The Pump that Couldn't
A large process facility in Central Alberta was having problems with their boiler feed pumps. The original 12 chrome metal wear components caused several pump seizures. Even though the metal components were designed with differential hardness, the original design clearance of 0.016-in (0.406-mm) between rotating and stationary wear components was increased to prevent seizure. The increased clearance led to production problems. When running at full rates, the plant needed to run two pumps in parallel.
Plant reliability and maintenance personnel needed a solution that would allow one pump to meet production needs during full rate operation without increasing the risk of seizure. After consultation with their local repair facility, they decided to overhaul one of their pumps using all composite stationary wear components (case wear rings, inter-stage case bushings, throat bushings, and center-stage bushing) with reduced clearances.
The pump involved is a common design for a process plant boiler feed water pump: 9-stage, horizontally-split, between-bearings design (see Figure 1).
Figure1. The 3-stage boiler feed water pump
This design includes a double-suction first-stage impeller with wear rings, an eye-side wear ring and inter-stage bushing at each of the other eight stages, two throat bushings, and a pressure reducing bushing between the 5th and 9th stages. The impellers are 9.125-in (232-mm) diameter, with 5-in (127-mm) diameter wear rings.
This pump design creates unique challenges which are particularly suited to the application of composite wear components. The rotor configuration - a long, thin shaft (see Figure 2) suspended between bearings - relies heavily upon the wear rings for rotor stability.
While the pump is idle, there is substantial rotor sag (about 0.008-in/0.2-mm) at the center bushing. The rotor sag goes away only when the pump is running and hydrodynamic forces at the wear rings are established. During alignment of the pump to the driver, slow-roll (if coupled to a steam turbine driver), or at start-up, there will be contact at the center stage bushing and other wear components.
During full speed operation off-design conditions like low-flow operation, dry-running, or cavitation can also cause contact between rotating and stationary components, potentially leading to seizure. The service conditions, shown in Table 3, were typical for a process plant boiler feed pump.
Figure 2. Rotor configuration
Pump Retrofit Details
To optimize the performance of this pump during the available repair time, the repair facility selected a composite material for all of the stationary wear components. The existing 12 percent chrome metal rotating components were used in combination with the composite material. Running clearance between rotating and stationary components was reduced to 0.008-in (0.203-mm), 50 percent of the original design values.
Instead of fabricating new components with complex geometry for the stationary composite components, the existing components were used as holders for composite "inserts." The existing metal bores were increased, and thin-radial-wall composite inserts were manufactured and pressed into the metal holders.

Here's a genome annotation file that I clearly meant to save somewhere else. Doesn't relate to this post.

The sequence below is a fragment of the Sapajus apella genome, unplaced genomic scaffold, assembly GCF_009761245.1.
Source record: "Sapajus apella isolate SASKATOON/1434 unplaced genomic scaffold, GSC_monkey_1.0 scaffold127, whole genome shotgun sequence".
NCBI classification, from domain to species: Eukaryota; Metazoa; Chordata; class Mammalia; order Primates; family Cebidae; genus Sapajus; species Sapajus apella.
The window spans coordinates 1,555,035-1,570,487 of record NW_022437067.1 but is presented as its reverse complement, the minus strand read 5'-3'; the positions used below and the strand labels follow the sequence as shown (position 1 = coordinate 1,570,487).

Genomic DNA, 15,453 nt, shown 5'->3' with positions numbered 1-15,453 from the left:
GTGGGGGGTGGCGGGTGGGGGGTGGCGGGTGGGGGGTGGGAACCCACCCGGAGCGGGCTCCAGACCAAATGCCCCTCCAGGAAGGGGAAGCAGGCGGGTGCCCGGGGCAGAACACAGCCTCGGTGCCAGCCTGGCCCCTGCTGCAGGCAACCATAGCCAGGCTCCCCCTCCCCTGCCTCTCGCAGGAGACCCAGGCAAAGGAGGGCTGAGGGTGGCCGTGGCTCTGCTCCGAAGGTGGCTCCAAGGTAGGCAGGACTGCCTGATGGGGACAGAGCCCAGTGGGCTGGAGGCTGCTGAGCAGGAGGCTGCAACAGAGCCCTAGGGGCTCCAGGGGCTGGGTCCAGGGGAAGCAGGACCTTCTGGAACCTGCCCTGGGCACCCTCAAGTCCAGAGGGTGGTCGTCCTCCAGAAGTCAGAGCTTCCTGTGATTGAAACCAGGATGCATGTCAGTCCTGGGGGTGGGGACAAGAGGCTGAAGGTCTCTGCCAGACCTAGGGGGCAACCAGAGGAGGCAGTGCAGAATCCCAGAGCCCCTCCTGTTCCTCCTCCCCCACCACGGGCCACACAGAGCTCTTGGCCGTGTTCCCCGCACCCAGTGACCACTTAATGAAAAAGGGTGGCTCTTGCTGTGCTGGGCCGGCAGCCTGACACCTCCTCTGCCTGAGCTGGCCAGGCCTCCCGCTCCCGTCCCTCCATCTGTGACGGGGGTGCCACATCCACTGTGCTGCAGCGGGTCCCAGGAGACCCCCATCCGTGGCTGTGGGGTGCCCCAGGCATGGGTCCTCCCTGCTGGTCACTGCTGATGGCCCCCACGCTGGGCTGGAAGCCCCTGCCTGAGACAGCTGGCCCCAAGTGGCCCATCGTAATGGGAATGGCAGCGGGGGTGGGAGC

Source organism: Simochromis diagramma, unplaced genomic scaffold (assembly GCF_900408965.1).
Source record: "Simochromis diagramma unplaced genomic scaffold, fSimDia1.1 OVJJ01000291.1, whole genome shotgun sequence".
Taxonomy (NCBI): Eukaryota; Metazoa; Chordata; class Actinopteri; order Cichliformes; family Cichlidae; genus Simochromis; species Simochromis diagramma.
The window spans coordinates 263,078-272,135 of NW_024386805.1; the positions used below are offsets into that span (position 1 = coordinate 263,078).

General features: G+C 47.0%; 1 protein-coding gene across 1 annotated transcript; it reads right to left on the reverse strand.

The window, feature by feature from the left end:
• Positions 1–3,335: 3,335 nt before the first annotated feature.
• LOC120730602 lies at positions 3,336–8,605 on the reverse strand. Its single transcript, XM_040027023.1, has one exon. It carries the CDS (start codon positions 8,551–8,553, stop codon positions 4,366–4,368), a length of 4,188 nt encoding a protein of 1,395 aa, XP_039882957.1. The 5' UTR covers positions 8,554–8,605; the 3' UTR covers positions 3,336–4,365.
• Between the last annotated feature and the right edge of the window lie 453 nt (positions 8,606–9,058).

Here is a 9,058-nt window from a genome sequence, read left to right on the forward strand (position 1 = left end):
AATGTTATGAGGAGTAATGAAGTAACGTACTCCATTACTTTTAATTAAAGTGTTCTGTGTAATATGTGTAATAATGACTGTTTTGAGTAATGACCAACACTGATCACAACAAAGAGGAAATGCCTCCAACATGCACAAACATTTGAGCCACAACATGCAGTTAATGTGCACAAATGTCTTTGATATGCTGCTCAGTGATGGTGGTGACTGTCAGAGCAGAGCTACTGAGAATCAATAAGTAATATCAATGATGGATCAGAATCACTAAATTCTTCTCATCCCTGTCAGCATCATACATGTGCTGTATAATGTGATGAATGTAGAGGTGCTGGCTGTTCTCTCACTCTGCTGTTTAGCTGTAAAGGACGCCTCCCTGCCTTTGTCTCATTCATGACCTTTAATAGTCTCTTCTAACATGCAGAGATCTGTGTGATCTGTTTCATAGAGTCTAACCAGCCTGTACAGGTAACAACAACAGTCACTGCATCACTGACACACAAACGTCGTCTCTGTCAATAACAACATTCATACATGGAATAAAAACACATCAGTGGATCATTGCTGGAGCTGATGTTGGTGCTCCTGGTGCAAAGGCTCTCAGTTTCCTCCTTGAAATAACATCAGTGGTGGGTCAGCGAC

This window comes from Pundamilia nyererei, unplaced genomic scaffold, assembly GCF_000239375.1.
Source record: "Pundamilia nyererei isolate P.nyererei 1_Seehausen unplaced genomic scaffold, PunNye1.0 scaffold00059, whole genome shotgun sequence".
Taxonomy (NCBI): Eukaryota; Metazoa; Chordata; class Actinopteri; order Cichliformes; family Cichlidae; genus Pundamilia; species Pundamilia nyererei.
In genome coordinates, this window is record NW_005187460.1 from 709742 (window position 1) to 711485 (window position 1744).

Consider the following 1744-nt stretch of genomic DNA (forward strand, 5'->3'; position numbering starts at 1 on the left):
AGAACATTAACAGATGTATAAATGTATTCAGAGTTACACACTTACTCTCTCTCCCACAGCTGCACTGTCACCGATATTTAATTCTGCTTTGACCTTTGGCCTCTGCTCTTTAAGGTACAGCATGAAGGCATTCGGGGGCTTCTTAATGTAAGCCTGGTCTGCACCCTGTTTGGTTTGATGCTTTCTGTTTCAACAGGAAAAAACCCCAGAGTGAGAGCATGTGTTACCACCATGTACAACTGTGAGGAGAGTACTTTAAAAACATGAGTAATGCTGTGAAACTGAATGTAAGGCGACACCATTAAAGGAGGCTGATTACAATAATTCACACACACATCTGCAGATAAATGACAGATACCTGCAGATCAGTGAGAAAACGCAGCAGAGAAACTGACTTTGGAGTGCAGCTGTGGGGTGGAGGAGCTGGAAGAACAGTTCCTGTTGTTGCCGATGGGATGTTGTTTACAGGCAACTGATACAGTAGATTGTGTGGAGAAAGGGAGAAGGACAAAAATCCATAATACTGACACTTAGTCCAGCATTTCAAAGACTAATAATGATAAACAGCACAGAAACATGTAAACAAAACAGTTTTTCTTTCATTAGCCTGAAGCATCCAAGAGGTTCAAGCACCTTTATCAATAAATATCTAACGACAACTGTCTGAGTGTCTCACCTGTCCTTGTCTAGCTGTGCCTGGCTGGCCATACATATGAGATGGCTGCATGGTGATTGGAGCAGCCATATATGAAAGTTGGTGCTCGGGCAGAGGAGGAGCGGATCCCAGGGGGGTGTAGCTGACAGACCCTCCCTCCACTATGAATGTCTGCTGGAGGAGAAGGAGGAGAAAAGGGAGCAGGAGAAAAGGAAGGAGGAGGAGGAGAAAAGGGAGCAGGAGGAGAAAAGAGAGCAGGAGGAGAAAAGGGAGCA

Table 3. Process conditions for boiler feed pump
Additional design detail was needed for the split inter-stage bushings, as shown in Figure 3. Using the existing components as "holders" for the composite reduced the required machining time - eliminating the need for milling slots and other details on the outside diameter of the components.
Figure 3. Composite insert in metal case ring holder
To prevent axial movement of the composite, the metal holders incorporated a small shoulder on the low pressure side. There were no pins or screws used for anti-rotation purposes; the composite relying upon a heavy interference fit for anti-rotation. With a very low coefficient of friction and other properties that reduce risk of seizure, this method of installation has proven effective with this composite during the past ten years of field experience.
Turning the Rotor
Retrofitting a pump with composites is a fairly straightforward proposition. However, as the clearance at the wear components decreases, rotor concentricity becomes more important. To ensure success with the new, tighter clearance, the repair facility must pay attention to a few fundamental details.
Before the rotor is installed, the pump should be fully inspected. The split-line should be checked to ensure it is true, the line bore and seal chamber bore should be checked for concentricity (see Figure 4), and the rotating element should have limited run-out (typically 0.002-in max).
Figure 4, below. Line boring the pump case
Individual components should be checked for condition and concentricity. For example, if using the existing case ring as a holder for a composite insert, the metal ring should fit properly within the pump case. Loose or distorted components should be repaired or replaced as needed.
Once the rotor is in place, the case bolted together, and the bearing housings doweled and bolted in place, one final check is needed. The rotor should turn freely, which requires a reasonable understanding of the pump internals.